I must admit: to be called to pastor in the African American Baptist community wasn’t an easy task. With the African American Baptist church being so far behind in their theology about women and women’s calling by God, I was almost discouraged from pursuing my God-given destiny in life. However, I refused to allow others to deny and deter what God had destined to be my future.
That’s why I attended United Theological Seminary in Dayton, Ohio, where I earned a Master of Divinity degree. After completing my seminary training I applied for many churches across the country and found that I received a lot letters with scriptures alluding to the fact that the pastor must be a man. Oh, what would God think about our churches today?
As a result of all the rejection letters and still having a call to lead God’s people, I opened a Baptist church and pastored that church for seven years. During my sixth year, I believed that soon my time at that church would come to a close and I again applied for other Baptist churches for the position of pastor. I had now completed my Doctor of Ministry degree and had more experience and knew that the call to pastor was still upon my life. I had a love and heart for God’s people and thus could not give up on the power of God to move God’s people, in spite of their sexism challenges. So I was blessed as a result of my persistence and belief in God to be called by an African American Baptist church in Detroit, Michigan to be their pastor. It was a great day!
God had done exactly what he said he would do. It was pastor and people together moving to change a community and to pour out all that God would give. During this time as senior pastor, I learned even more about people and how to meet people where they are on their journey as they crossed my path. I learned not to ever judge people, to love people and allow them to “be.” It was, what I believe, what drew many people to me as a pastor and caused them to follow my ministry, along with the great charismatic preaching and stirring prayers. As I encouraged others to be themselves, I evolved and needed to be myself also. I had many conversations with God and many sleepless nights wrestling with my own theology around being authentic. I was on such a fast track to the top in ministry until I wasn’t sure what to do. I was favored to preach in many churches across the city. I had preached on national stages. I had prayed on ecumenical stages alongside Archbishops in the Catholic denomination and presiding prelates of the Apostolic denomination.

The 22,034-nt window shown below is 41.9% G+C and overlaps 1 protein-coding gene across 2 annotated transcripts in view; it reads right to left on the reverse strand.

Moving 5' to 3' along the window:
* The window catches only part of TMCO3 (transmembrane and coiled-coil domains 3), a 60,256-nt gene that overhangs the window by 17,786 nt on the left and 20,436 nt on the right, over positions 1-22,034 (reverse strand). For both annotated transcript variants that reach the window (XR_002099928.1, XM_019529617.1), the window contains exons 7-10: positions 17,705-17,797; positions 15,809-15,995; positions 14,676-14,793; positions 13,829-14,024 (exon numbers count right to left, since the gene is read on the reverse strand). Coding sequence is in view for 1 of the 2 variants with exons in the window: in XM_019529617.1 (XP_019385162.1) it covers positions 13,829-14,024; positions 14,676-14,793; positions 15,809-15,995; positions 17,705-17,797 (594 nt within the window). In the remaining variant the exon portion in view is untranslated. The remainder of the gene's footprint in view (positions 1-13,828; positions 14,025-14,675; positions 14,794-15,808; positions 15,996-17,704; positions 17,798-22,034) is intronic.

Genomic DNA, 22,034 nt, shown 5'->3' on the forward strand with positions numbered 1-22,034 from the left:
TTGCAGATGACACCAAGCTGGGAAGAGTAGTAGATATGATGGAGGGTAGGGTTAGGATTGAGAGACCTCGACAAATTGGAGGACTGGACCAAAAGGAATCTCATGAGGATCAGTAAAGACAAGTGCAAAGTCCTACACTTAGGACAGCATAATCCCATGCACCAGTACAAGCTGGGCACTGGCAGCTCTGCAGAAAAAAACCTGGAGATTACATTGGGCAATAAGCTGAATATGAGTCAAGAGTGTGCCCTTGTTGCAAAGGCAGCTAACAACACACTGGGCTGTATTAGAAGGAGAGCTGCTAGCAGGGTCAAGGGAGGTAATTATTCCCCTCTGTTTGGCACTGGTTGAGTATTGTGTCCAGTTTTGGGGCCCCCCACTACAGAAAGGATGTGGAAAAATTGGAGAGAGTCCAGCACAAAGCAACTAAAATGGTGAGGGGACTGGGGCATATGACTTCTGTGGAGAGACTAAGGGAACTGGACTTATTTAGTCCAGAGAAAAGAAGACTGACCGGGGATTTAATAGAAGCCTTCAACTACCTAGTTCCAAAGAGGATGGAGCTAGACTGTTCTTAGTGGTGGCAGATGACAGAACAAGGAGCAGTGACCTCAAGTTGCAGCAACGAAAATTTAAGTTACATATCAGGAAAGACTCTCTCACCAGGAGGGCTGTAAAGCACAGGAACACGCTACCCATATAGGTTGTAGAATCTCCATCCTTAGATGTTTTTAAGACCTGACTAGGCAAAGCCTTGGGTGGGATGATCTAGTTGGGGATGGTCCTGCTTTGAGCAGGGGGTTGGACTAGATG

Soon, I became the founder and presiding bishop of Pmeuma Christian Fellowship. I was asked to sit on a few other College of Bishops by some of the members of my own College of Bishops. I wrote two books and had sermons featured in other journals and books. My co-laborers in ministry referred to me as a “rising star” and celebrated me for being a young preacher who had a wonderful future ahead of them.
In my authenticity I met the woman I am married to today, Bishop Emeritus Williams, who is my best friend, who is my greatest love, and who has pushed and stretched me with my theology in so many ways. I am so glad and thankful that God brought her into my life. When I married her, I was still in the midst of an inner struggle about sharing with my church that I had met and married the woman who made me one of the happiest people on earth! I had shared my marriage with my children and some family members, but the church was my greatest challenge, because even though I had helped them progress on some things, they had not moved forward on their belief of the right for same-sex couples to marry. So when I shared with my deacons about my marriage and they asked me to share it with the church, I knew that for some it would be ok, but for others it would not. I knew they would come from an old legalistic point of view and feel that I should not be a pastor.